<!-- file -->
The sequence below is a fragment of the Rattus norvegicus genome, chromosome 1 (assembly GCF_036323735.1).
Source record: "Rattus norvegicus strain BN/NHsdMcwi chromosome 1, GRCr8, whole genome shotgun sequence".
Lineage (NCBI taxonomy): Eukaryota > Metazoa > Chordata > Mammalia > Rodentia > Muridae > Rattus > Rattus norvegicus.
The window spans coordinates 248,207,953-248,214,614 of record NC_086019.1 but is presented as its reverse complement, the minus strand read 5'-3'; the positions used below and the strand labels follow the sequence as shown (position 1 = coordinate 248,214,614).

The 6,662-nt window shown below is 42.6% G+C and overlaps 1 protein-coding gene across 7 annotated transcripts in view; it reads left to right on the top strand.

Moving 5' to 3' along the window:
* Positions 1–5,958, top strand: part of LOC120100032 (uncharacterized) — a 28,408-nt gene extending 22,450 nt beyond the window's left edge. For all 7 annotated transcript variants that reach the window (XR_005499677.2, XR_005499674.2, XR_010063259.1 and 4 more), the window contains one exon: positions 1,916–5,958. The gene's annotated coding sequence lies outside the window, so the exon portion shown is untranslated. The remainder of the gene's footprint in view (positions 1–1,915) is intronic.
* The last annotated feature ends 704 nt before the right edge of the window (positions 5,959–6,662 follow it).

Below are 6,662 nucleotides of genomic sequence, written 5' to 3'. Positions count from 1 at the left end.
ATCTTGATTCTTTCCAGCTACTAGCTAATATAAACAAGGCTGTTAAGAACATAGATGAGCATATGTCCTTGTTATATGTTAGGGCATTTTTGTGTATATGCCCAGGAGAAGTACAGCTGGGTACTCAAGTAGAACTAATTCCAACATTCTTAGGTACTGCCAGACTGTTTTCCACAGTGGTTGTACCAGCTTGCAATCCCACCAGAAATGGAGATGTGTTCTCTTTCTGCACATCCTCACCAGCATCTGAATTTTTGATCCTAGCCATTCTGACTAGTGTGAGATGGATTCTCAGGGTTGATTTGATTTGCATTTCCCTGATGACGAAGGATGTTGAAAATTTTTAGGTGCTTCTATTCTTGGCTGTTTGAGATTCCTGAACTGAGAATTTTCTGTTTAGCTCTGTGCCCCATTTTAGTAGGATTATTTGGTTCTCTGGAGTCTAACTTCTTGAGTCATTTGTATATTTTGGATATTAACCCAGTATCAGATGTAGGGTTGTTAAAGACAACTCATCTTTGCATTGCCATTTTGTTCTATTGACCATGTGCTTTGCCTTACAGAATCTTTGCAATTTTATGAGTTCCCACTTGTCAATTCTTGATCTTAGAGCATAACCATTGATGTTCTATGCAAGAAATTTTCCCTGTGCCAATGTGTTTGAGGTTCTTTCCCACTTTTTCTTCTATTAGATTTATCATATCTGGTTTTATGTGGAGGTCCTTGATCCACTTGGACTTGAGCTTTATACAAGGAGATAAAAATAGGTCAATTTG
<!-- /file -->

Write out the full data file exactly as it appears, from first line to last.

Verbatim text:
The sequence below is a fragment of the Rattus norvegicus genome, chromosome 1 (assembly GCF_036323735.1).
Source record: "Rattus norvegicus strain BN/NHsdMcwi chromosome 1, GRCr8, whole genome shotgun sequence".
Lineage (NCBI taxonomy): Eukaryota > Metazoa > Chordata > Mammalia > Rodentia > Muridae > Rattus > Rattus norvegicus.
The window spans coordinates 248,207,953-248,214,614 of record NC_086019.1 but is presented as its reverse complement, the minus strand read 5'-3'; the positions used below and the strand labels follow the sequence as shown (position 1 = coordinate 248,214,614).

The 6,662-nt window shown below is 42.6% G+C and overlaps 1 protein-coding gene across 7 annotated transcripts in view; it reads left to right on the top strand.

Moving 5' to 3' along the window:
* Positions 1–5,958, top strand: part of LOC120100032 (uncharacterized) — a 28,408-nt gene extending 22,450 nt beyond the window's left edge. For all 7 annotated transcript variants that reach the window (XR_005499677.2, XR_005499674.2, XR_010063259.1 and 4 more), the window contains one exon: positions 1,916–5,958. The gene's annotated coding sequence lies outside the window, so the exon portion shown is untranslated. The remainder of the gene's footprint in view (positions 1–1,915) is intronic.
* The last annotated feature ends 704 nt before the right edge of the window (positions 5,959–6,662 follow it).

Below are 6,662 nucleotides of genomic sequence, written 5' to 3'. Positions count from 1 at the left end.
ATCTTGATTCTTTCCAGCTACTAGCTAATATAAACAAGGCTGTTAAGAACATAGATGAGCATATGTCCTTGTTATATGTTAGGGCATTTTTGTGTATATGCCCAGGAGAAGTACAGCTGGGTACTCAAGTAGAACTAATTCCAACATTCTTAGGTACTGCCAGACTGTTTTCCACAGTGGTTGTACCAGCTTGCAATCCCACCAGAAATGGAGATGTGTTCTCTTTCTGCACATCCTCACCAGCATCTGAATTTTTGATCCTAGCCATTCTGACTAGTGTGAGATGGATTCTCAGGGTTGATTTGATTTGCATTTCCCTGATGACGAAGGATGTTGAAAATTTTTAGGTGCTTCTATTCTTGGCTGTTTGAGATTCCTGAACTGAGAATTTTCTGTTTAGCTCTGTGCCCCATTTTAGTAGGATTATTTGGTTCTCTGGAGTCTAACTTCTTGAGTCATTTGTATATTTTGGATATTAACCCAGTATCAGATGTAGGGTTGTTAAAGACAACTCATCTTTGCATTGCCATTTTGTTCTATTGACCATGTGCTTTGCCTTACAGAATCTTTGCAATTTTATGAGTTCCCACTTGTCAATTCTTGATCTTAGAGCATAACCATTGATGTTCTATGCAAGAAATTTTCCCTGTGCCAATGTGTTTGAGGTTCTTTCCCACTTTTTCTTCTATTAGATTTATCATATCTGGTTTTATGTGGAGGTCCTTGATCCACTTGGACTTGAGCTTTATACAAGGAGATAAAAATAGGTCAATTTG